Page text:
• OCT 01 2012: VFD Modular Clock - Problem Fix Advisory and Firmware Update
  • SEPT 30 2012: Akafuino X schematic
  • SEPT 28 2012: Soldering classes at Tokyo Hacker Space
  • SEPT 25 2012: QR-code on invoices
  • SEPT 24 2012: Nixie Clock schematics and firmware
  • SEPT 21 2012: New Product - The Akafugu Nixie Clock
  • SEPT 15 2012: New Product - ProjectBox for Arduino
  • SEPT 14 2012: Suntory Espressoda - review
  • SEPT 09 2012: Sneak preview
  • SEPT 08 2012: Back in stock! VFD Modular Clock - Enclosure - IV-17/IV-4 and TWI 7-seg Display compact stand
  • SEPT 07 2012: From the mail...
  • SEPT 06 2012: VFD Modular Clock Update - Now shipping with IV-4 tubes
  • SEPT 04 2012: TWILCD together with OLED
  • SEPT 03 2012: MENWIZ together with TWILCD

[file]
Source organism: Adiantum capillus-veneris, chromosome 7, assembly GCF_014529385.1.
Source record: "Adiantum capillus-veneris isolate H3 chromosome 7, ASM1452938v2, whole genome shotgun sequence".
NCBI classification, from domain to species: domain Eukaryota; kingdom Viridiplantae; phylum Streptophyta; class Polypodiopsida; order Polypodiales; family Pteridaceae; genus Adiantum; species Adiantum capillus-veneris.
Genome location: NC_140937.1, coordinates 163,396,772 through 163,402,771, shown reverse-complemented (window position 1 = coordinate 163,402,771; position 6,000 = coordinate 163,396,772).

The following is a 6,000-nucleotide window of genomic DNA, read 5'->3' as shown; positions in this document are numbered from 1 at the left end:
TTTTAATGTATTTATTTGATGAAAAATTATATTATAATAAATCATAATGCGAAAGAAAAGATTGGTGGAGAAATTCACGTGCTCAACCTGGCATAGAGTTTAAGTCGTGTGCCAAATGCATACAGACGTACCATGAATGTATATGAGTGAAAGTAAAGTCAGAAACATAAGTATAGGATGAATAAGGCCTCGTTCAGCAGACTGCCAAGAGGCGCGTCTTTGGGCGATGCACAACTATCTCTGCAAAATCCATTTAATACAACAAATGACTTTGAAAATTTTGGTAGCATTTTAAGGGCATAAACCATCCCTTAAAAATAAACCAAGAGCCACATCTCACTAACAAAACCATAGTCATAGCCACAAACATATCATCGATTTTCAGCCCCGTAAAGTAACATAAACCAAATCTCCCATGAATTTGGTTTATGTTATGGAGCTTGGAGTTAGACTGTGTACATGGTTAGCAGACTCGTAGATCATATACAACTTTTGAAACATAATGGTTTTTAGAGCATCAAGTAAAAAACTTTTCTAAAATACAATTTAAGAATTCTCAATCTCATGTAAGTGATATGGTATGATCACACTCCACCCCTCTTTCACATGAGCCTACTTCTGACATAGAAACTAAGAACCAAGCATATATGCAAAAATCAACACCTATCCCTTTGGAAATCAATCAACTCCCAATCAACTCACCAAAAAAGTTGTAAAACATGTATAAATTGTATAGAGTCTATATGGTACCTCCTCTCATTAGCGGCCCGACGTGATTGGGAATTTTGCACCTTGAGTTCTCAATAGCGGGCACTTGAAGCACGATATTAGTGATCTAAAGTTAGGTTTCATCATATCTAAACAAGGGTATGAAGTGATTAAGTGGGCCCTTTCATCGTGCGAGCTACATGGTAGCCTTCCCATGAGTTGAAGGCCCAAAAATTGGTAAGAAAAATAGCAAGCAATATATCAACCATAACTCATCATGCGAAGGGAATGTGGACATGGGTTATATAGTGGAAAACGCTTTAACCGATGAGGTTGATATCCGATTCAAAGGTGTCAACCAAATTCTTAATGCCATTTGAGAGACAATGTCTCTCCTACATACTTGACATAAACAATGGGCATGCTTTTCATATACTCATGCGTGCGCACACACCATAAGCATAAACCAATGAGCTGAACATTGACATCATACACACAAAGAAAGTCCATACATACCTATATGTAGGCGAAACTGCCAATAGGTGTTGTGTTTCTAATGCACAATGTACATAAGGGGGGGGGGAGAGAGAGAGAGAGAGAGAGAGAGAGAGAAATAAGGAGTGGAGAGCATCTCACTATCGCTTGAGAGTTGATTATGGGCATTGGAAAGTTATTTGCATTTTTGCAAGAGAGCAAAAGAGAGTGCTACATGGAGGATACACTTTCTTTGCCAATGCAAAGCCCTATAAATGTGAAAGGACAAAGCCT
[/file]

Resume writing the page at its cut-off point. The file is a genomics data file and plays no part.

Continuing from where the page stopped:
• AUG 31 2012: Making a Pick & place machine, part 2
  • AUG 22 2012: Tokyo HackerSpace Moving In Party
  • AUG 14 2012: Back in stock! TWILCD and Akafuino X
  • AUG 10 2012: New Product - TWIDisplay 8-digit LCD
  • AUG 09 2012: New Reference Files for VFD Modular Clock, part 2
  • AUG 08 2012: New Reference Files for VFD Modular Clock
  • JULY 20 2012: Summer break
  • JULY 06 2012: Making a Pick & place machine, part 1
  • JULY 05 2012: Microcontroller Reference Sheet SMD v1.0
  • JUNE 27 2012: New Product - Akafuino L
  • JUNE 16 2012: New Product Reviews
  • JUNE 13 2012: USB and serial ports on Arduino Leonardo
  • MAY 23 2012: New Product - DS3231M Real Time Clock Breakout